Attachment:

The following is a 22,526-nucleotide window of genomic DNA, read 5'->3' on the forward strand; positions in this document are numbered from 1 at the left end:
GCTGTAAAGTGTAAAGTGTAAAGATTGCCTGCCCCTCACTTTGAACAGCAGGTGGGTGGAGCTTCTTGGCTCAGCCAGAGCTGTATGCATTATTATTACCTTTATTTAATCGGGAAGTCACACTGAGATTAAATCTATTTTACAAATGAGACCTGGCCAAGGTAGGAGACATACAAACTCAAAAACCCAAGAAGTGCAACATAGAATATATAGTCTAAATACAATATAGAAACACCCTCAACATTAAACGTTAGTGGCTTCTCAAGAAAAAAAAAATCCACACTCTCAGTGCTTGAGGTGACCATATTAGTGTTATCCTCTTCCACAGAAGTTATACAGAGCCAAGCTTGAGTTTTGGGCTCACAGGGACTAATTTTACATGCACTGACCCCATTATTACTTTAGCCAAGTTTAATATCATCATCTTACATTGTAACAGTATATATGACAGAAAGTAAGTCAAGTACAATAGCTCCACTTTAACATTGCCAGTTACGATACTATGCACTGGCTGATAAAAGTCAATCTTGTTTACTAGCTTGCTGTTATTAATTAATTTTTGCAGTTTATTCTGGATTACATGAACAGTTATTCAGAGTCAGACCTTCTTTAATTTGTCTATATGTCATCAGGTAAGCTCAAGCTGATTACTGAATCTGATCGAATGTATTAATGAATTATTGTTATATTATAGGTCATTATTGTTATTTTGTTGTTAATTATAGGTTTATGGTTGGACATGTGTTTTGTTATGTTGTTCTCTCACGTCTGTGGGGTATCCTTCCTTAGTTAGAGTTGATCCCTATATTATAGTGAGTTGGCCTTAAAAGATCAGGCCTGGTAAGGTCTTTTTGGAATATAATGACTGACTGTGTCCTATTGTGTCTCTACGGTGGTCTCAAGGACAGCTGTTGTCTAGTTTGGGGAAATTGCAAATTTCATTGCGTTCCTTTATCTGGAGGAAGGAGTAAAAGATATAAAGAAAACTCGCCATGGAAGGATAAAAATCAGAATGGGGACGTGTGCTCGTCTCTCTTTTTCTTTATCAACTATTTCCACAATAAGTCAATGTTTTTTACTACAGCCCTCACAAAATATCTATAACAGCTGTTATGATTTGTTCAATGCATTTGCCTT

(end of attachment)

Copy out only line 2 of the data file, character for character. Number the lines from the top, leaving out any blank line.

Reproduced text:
GCTGTAAAGTGTAAAGTGTAAAGATTGCCTGCCCCTCACTTTGAACAGCAGGTGGGTGGAGCTTCTTGGCTCAGCCAGAGCTGTATGCATTATTATTACCTTTATTTAATCGGGAAGTCACACTGAGATTAAATCTATTTTACAAATGAGACCTGGCCAAGGTAGGAGACATACAAACTCAAAAACCCAAGAAGTGCAACATAGAATATATAGTCTAAATACAATATAGAAACACCCTCAACATTAAACGTTAGTGGCTTCTCAAGAAAAAAAAAATCCACACTCTCAGTGCTTGAGGTGACCATATTAGTGTTATCCTCTTCCACAGAAGTTATACAGAGCCAAGCTTGAGTTTTGGGCTCACAGGGACTAATTTTACATGCACTGACCCCATTATTACTTTAGCCAAGTTTAATATCATCATCTTACATTGTAACAGTATATATGACAGAAAGTAAGTCAAGTACAATAGCTCCACTTTAACATTGCCAGTTACGATACTATGCACTGGCTGATAAAAGTCAATCTTGTTTACTAGCTTGCTGTTATTAATTAATTTTTGCAGTTTATTCTGGATTACATGAACAGTTATTCAGAGTCAGACCTTCTTTAATTTGTCTATATGTCATCAGGTAAGCTCAAGCTGATTACTGAATCTGATCGAATGTATTAATGAATTATTGTTATATTATAGGTCATTATTGTTATTTTGTTGTTAATTATAGGTTTATGGTTGGACATGTGTTTTGTTATGTTGTTCTCTCACGTCTGTGGGGTATCCTTCCTTAGTTAGAGTTGATCCCTATATTATAGTGAGTTGGCCTTAAAAGATCAGGCCTGGTAAGGTCTTTTTGGAATATAATGACTGACTGTGTCCTATTGTGTCTCTACGGTGGTCTCAAGGACAGCTGTTGTCTAGTTTGGGGAAATTGCAAATTTCATTGCGTTCCTTTATCTGGAGGAAGGAGTAAAAGATATAAAGAAAACTCGCCATGGAAGGATAAAAATCAGAATGGGGACGTGTGCTCGTCTCTCTTTTTCTTTATCAACTATTTCCACAATAAGTCAATGTTTTTTACTACAGCCCTCACAAAATATCTATAACAGCTGTTATGATTTGTTCAATGCATTTGCCTT